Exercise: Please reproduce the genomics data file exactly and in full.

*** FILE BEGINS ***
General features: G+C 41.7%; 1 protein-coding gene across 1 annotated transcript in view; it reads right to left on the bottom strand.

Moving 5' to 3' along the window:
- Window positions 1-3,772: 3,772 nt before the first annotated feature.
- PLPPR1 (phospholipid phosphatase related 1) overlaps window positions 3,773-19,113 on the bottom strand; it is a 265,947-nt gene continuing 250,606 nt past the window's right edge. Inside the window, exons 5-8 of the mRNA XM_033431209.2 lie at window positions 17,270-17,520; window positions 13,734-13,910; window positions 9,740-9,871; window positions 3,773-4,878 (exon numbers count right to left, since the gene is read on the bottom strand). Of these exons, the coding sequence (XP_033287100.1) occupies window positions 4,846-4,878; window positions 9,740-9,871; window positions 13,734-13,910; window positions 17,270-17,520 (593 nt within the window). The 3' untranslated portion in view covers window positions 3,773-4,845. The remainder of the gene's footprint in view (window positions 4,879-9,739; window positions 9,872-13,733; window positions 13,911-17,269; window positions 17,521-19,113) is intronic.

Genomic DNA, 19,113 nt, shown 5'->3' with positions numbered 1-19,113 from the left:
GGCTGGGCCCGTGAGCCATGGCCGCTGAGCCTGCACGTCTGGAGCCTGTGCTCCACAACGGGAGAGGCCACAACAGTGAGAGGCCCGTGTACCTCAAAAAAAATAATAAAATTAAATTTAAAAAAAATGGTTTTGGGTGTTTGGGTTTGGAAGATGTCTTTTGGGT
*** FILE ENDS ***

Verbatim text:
General features: G+C 41.7%; 1 protein-coding gene across 1 annotated transcript in view; it reads right to left on the bottom strand.

Moving 5' to 3' along the window:
- Window positions 1-3,772: 3,772 nt before the first annotated feature.
- PLPPR1 (phospholipid phosphatase related 1) overlaps window positions 3,773-19,113 on the bottom strand; it is a 265,947-nt gene continuing 250,606 nt past the window's right edge. Inside the window, exons 5-8 of the mRNA XM_033431209.2 lie at window positions 17,270-17,520; window positions 13,734-13,910; window positions 9,740-9,871; window positions 3,773-4,878 (exon numbers count right to left, since the gene is read on the bottom strand). Of these exons, the coding sequence (XP_033287100.1) occupies window positions 4,846-4,878; window positions 9,740-9,871; window positions 13,734-13,910; window positions 17,270-17,520 (593 nt within the window). The 3' untranslated portion in view covers window positions 3,773-4,845. The remainder of the gene's footprint in view (window positions 4,879-9,739; window positions 9,872-13,733; window positions 13,911-17,269; window positions 17,521-19,113) is intronic.

Genomic DNA, 19,113 nt, shown 5'->3' with positions numbered 1-19,113 from the left:
GGCTGGGCCCGTGAGCCATGGCCGCTGAGCCTGCACGTCTGGAGCCTGTGCTCCACAACGGGAGAGGCCACAACAGTGAGAGGCCCGTGTACCTCAAAAAAAATAATAAAATTAAATTTAAAAAAAATGGTTTTGGGTGTTTGGGTTTGGAAGATGTCTTTTGGGT